|Nerli RB*, Sujata M Jali and Murigendra B. Hiremath|
|Department of Urology, KLES Kidney Foundation, KLE University’s JN Medical College, KLES Dr Prabhakar Kore Hospital & MRC Belgaum 590010, India|
|Corresponding Author :||Dr. Rajendra B. Nerli
Professor & Head, Department of Urology
KLES Kidney Foundation, KLE University’s JN Medical College
KLES Dr Prabhakar Kore Hospital & MRC Belgaum 590010, India
Tel: 0091 831 2473777 (1394)
Fax: 0091 831 2470732
E-mail: [email protected], [email protected]
|Received March 12, 2012; Accepted April 02, 2012; Published April 05, 2012|
|Citation: Nerli RB, Jali SM, Hiremath MB (2012) Female Urethral Injuries Associated with Pelvic Fractures. J Trauma Treatment 1:126. doi:10.4172/2167-1222.1000126|
|Copyright: © 2012 Nerli RB, et al. This is an open-access article distributed under the terms of the Creative Commons Attribution License, which permits unrestricted use, distribution, and reproduction in any medium, provided the original author and source are credited.|
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Introduction: Urethral injuries associated with pelvic fractures are regarded as rare in women and thus discussed infrequently. We reviewed our series of girls/women who presented with urethral injuries.
Materials and Methods: Eleven patients (age range 8-49 years) presenting with urethral injuries and admitted to urological services were reviewed. All had associated injuries, generally more severe than seen in males with urethral injuries.
Results: All the eleven patients had severe injuries. Three of them underwent immediate repair of the urethra, whereas the remaining eight underwent repair 7-15 days later. In the follow-up period three developed stricture, one needing a Mitrofanoff’s procedure to self catheterize and the remaining two needing regular dilatation. One patient developed urinary incontinence.
Conclusions: Pelvic fractures are associated with urethral injuries, though less common among the females. A more severe injury is needed to damage the female urethra than is necessary in males.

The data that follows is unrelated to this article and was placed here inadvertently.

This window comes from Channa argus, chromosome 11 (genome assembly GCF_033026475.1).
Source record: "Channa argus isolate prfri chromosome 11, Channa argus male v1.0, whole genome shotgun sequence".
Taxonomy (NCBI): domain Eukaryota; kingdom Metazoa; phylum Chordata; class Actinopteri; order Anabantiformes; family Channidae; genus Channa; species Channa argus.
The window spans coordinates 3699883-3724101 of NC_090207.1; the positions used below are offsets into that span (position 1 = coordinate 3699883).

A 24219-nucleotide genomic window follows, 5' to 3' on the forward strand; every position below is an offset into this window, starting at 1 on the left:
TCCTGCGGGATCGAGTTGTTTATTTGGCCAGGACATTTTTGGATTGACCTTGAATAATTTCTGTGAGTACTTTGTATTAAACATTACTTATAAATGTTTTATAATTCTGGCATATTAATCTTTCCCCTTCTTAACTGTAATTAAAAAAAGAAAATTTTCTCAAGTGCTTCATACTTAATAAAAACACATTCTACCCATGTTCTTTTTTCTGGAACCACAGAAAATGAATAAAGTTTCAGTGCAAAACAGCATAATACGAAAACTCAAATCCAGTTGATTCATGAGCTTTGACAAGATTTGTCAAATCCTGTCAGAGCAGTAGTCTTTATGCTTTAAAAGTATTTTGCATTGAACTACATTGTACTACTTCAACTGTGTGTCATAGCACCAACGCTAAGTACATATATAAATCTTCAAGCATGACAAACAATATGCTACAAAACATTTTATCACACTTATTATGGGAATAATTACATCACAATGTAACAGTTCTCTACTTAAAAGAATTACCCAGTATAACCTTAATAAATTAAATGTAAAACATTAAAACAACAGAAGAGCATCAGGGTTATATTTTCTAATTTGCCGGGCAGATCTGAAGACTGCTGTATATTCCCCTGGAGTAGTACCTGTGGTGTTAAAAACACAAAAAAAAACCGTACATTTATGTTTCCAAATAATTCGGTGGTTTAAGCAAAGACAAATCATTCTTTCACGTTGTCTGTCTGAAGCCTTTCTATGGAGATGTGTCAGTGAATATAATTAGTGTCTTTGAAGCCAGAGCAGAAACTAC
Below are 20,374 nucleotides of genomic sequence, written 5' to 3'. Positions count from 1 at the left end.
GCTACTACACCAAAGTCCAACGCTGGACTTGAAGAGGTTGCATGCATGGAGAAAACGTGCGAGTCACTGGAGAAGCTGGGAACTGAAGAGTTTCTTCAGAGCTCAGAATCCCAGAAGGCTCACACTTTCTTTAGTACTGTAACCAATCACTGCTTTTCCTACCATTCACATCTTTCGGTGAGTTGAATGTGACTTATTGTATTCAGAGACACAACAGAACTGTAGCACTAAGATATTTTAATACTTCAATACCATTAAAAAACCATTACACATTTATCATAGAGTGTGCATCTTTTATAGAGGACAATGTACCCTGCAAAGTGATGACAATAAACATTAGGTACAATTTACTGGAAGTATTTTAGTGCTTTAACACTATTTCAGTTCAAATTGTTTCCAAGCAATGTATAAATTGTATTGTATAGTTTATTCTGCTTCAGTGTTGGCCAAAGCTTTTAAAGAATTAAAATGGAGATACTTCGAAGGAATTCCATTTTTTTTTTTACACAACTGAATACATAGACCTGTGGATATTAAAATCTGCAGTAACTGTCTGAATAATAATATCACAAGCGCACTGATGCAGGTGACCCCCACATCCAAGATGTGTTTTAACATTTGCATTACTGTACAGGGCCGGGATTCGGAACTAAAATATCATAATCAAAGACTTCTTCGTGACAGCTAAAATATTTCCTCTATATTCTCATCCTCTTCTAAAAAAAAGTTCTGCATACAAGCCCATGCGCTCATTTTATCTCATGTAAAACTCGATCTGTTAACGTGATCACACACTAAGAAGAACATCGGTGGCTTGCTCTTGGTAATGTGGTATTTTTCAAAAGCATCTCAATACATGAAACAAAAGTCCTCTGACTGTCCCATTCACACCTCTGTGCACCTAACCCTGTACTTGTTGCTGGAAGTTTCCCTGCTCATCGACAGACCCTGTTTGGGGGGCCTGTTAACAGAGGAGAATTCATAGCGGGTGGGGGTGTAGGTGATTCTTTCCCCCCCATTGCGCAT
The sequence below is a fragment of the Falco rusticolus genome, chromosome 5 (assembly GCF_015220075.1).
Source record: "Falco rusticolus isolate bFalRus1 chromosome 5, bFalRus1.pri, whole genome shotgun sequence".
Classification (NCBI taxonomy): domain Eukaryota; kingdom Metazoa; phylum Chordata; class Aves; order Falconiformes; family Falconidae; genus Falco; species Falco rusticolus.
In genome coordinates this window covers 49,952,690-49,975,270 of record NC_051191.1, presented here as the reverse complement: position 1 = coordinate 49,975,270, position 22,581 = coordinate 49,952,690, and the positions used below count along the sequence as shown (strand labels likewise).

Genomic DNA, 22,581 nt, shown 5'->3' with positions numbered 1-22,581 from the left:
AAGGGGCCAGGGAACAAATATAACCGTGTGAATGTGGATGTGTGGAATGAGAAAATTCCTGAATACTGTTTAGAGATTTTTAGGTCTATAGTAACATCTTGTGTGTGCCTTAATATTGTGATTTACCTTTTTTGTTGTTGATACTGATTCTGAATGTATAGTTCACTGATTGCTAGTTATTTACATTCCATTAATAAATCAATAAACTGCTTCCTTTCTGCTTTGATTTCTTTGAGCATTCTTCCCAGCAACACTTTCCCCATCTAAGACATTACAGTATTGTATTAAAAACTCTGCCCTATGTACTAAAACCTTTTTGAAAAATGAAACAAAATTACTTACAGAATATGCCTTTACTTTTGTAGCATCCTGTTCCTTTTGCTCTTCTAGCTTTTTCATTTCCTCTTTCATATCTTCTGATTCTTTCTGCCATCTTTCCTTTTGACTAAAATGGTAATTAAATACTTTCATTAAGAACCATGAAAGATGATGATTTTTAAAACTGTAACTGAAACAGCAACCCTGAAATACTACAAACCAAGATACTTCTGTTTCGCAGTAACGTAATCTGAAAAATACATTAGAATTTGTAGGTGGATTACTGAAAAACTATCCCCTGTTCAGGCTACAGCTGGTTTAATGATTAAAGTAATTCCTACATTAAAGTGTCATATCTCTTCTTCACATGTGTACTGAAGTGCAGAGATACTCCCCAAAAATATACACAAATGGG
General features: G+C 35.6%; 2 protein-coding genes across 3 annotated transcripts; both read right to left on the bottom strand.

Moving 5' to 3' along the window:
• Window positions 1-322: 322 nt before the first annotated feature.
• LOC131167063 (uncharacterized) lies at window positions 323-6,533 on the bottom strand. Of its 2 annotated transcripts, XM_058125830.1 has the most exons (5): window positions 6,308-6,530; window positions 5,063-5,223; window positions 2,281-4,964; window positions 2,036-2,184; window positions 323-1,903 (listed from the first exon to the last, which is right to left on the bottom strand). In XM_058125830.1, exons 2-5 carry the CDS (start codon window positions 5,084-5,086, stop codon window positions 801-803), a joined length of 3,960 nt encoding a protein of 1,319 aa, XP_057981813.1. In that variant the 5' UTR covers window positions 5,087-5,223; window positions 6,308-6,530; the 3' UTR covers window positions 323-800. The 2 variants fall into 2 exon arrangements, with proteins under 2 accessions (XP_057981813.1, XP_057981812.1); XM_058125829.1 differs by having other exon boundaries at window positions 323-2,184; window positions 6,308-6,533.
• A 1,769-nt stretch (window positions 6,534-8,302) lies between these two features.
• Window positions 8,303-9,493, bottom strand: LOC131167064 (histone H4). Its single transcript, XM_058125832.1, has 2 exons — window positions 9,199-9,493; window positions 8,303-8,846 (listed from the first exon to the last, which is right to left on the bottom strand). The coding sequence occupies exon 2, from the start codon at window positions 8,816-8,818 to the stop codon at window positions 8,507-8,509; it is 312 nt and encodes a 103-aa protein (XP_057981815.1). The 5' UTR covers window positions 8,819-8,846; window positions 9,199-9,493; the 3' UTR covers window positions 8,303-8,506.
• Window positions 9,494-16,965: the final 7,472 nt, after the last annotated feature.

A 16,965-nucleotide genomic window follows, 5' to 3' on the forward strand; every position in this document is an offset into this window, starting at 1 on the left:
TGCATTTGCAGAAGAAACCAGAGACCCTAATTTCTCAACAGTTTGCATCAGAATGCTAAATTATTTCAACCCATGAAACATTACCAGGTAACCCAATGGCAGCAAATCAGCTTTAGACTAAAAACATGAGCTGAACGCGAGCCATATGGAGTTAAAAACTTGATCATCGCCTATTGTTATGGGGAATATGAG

|Pelvic injury, Urethral injury, Female, Prevalence, Associated injuries|
|Injury to female urethra due to pelvic fracture is less common than that for similar injuries in males (0-6% vs 10% in males), likely as the result of greater mobility, relatively protected and shorter length of the urethra in females. Inability to void, urinary incontinence through vagina, haematuria or blood at the introitus in the setting of pelvic trauma should make one suspicious of an associated urethral injury . Most female urethral injuries are longitudinal lacerations in females with less severe mechanisms of injury . Such lacerations can get easily overlooked as catheterization is easily possible in such patients. However Venn et al.  and Podesta et al.  noted that avulsion/distraction of urethra was more commonly associated with major trauma and severe injuries. Such avulsion injuries are less likely to be overlooked, due to inability to catheterize and higher chance for concomitant vaginal or rectal laceration and blood per vault. We report our experience with female urethral injury associated with pelvic fracture.|
|Materials and Methods|
|Case records of females presenting with traumatic urethral injury as a consequence of a pelvic fracture during the period April 2000 to Dec 2010 were retrospectively reviewed. Age, clinical presentation, associated injuries, initial management, delayed management, complications and outcome were noted.|
|During the 10 year period 11 females (age 8-49 yrs) presented with urethral injury in conjunction with pelvic fracture. Ten of these had this injury following road traffic accident, and the remaining one sustained injury following bull-gore injury. Five of these females were below the age of 18 years. All these patients were brought in shock to the causality within 6 hours of injury. All these females had multi system injuries and four of them had periods of unconsciousness due to associated head injury. Genital examination revealed blood at intriotus in 10 of these females (Figure 1). It was not possible to catheterize in six females, as the external urethral meatus was not located due to associated vaginal tear and bleeding. Attempts to catheterize in the remaining five also failed as the catheter was not entering the bladder. Suprapubic catheterization was done in all. Associated injuries included head injury in four, vaginal tear in eight, rectal injury in two, abdominal injury in three, multiple skeletal injuries (Figure 2 and 3) in six and chest injury in one.|
|Nine of these females had avulsion of the urethra and the remaining two had avulsion with longitudinal tears of the bladder continuing to the proximal urethra (Figure 4). Three of these females underwent exploration for abdominal and rectal injuries. This opportunity was utilized to repair the vaginal tears (Figure 5) as well as the urethral avulsion. The cut edges of the urethra were freshened and approximated over a splinting catheter. The remaining eight underwent exploration 7-15 days later. Management of associated injuries took priority over urethral injuries. In these eight patients also the avulsed urethra was approximated over a splinting catheter.|